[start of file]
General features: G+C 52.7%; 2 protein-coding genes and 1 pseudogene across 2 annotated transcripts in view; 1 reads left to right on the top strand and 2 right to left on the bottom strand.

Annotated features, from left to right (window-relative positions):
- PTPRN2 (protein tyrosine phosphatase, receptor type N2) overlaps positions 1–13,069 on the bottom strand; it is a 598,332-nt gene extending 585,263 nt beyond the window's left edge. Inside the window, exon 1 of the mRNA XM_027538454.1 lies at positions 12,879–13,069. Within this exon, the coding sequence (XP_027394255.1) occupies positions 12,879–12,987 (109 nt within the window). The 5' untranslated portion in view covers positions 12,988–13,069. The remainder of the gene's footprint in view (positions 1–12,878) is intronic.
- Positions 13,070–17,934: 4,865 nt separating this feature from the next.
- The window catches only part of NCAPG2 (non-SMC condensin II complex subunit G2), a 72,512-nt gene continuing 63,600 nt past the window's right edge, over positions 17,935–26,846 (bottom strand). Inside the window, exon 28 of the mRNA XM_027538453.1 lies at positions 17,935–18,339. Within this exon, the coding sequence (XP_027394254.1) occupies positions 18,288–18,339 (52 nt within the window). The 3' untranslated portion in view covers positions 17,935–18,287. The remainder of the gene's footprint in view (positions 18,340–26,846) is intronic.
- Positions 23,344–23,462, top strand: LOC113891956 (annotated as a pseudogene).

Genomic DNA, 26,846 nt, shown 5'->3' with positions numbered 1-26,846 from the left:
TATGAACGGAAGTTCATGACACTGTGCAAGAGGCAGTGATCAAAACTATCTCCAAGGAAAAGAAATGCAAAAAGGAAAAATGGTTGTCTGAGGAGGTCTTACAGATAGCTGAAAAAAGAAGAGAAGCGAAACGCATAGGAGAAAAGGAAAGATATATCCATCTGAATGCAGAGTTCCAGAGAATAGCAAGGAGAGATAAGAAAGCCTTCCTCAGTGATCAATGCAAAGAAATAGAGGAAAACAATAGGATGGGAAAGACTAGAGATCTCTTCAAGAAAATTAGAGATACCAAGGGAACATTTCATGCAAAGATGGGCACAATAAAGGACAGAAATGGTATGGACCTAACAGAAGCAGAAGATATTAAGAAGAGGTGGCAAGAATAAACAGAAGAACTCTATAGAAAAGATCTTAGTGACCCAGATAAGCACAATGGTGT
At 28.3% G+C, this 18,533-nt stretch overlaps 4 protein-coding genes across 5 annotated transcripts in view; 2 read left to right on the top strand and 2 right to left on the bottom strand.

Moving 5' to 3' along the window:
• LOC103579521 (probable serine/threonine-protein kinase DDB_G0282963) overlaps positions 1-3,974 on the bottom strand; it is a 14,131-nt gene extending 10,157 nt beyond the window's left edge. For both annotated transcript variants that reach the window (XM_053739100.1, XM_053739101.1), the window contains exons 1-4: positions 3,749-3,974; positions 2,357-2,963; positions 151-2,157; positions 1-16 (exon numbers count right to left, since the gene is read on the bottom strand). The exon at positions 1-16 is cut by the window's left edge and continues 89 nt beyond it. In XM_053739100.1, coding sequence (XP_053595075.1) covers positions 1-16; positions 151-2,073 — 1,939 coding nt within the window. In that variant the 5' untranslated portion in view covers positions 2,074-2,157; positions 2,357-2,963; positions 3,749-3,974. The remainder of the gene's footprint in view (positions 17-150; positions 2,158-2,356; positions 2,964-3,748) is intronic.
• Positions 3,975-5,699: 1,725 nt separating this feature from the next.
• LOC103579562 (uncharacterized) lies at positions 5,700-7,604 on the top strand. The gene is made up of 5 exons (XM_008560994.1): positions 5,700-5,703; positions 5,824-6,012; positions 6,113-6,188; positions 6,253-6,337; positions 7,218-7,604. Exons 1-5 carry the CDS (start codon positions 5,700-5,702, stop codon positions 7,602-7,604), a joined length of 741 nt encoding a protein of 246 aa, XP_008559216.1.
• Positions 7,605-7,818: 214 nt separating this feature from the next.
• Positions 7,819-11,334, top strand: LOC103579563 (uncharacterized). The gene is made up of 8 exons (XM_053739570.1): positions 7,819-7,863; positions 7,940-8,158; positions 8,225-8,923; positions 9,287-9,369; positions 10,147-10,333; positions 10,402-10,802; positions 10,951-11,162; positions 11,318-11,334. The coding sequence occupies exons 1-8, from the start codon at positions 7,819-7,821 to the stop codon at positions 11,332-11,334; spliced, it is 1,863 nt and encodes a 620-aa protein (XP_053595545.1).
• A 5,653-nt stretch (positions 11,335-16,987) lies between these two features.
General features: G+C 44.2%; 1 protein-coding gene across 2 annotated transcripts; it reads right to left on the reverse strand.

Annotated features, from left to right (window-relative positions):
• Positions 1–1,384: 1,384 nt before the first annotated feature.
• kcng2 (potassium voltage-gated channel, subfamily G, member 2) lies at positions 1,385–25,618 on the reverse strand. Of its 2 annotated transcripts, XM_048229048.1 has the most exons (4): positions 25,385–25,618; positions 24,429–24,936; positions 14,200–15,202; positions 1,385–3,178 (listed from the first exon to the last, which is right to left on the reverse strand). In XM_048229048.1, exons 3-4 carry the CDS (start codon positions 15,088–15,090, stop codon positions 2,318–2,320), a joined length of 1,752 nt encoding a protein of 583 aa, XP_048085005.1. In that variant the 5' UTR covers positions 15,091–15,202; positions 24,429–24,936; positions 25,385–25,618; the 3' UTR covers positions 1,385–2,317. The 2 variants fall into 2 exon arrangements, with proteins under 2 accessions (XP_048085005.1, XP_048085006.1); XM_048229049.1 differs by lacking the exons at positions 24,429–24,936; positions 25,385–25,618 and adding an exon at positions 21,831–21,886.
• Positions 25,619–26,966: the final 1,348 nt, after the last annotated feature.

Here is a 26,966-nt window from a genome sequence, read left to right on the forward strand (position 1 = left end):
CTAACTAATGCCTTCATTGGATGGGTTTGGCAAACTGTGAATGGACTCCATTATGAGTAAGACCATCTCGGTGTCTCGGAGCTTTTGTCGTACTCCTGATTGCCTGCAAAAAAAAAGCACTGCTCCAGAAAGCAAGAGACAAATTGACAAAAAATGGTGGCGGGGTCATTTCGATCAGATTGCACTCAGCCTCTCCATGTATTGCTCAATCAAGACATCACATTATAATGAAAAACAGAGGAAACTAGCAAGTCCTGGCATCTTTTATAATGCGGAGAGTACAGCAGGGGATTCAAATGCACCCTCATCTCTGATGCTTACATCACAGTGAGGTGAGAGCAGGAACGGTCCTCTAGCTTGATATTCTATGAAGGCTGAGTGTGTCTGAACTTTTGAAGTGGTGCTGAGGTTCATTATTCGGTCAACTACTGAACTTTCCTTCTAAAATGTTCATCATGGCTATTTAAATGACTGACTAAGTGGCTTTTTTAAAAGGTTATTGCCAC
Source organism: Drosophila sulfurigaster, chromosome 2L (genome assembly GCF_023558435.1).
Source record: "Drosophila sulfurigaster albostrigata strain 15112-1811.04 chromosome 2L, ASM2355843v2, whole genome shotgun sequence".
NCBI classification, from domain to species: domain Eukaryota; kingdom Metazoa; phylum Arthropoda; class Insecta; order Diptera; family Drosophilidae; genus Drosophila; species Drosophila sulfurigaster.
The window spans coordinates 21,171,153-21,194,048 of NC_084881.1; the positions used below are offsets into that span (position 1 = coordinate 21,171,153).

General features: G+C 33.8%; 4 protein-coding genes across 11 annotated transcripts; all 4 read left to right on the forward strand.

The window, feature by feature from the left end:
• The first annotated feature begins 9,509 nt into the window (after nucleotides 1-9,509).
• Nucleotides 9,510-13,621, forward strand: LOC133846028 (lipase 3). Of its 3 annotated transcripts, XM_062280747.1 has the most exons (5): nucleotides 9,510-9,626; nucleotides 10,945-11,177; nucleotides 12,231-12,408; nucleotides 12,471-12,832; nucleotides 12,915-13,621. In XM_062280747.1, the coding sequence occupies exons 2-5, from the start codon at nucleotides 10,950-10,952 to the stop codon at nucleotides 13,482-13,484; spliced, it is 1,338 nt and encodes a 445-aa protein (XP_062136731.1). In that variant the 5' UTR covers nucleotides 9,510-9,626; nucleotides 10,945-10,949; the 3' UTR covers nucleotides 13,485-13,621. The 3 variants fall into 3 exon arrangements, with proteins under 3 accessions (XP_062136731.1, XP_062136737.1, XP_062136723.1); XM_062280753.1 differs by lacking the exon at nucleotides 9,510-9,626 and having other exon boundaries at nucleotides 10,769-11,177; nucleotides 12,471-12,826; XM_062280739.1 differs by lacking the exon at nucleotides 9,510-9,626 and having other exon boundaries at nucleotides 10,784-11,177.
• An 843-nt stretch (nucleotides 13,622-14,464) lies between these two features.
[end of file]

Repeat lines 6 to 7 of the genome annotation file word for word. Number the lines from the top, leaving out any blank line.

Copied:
- Positions 23,344–23,462, top strand: LOC113891956 (annotated as a pseudogene).

Genomic DNA, 26,846 nt, shown 5'->3' with positions numbered 1-26,846 from the left: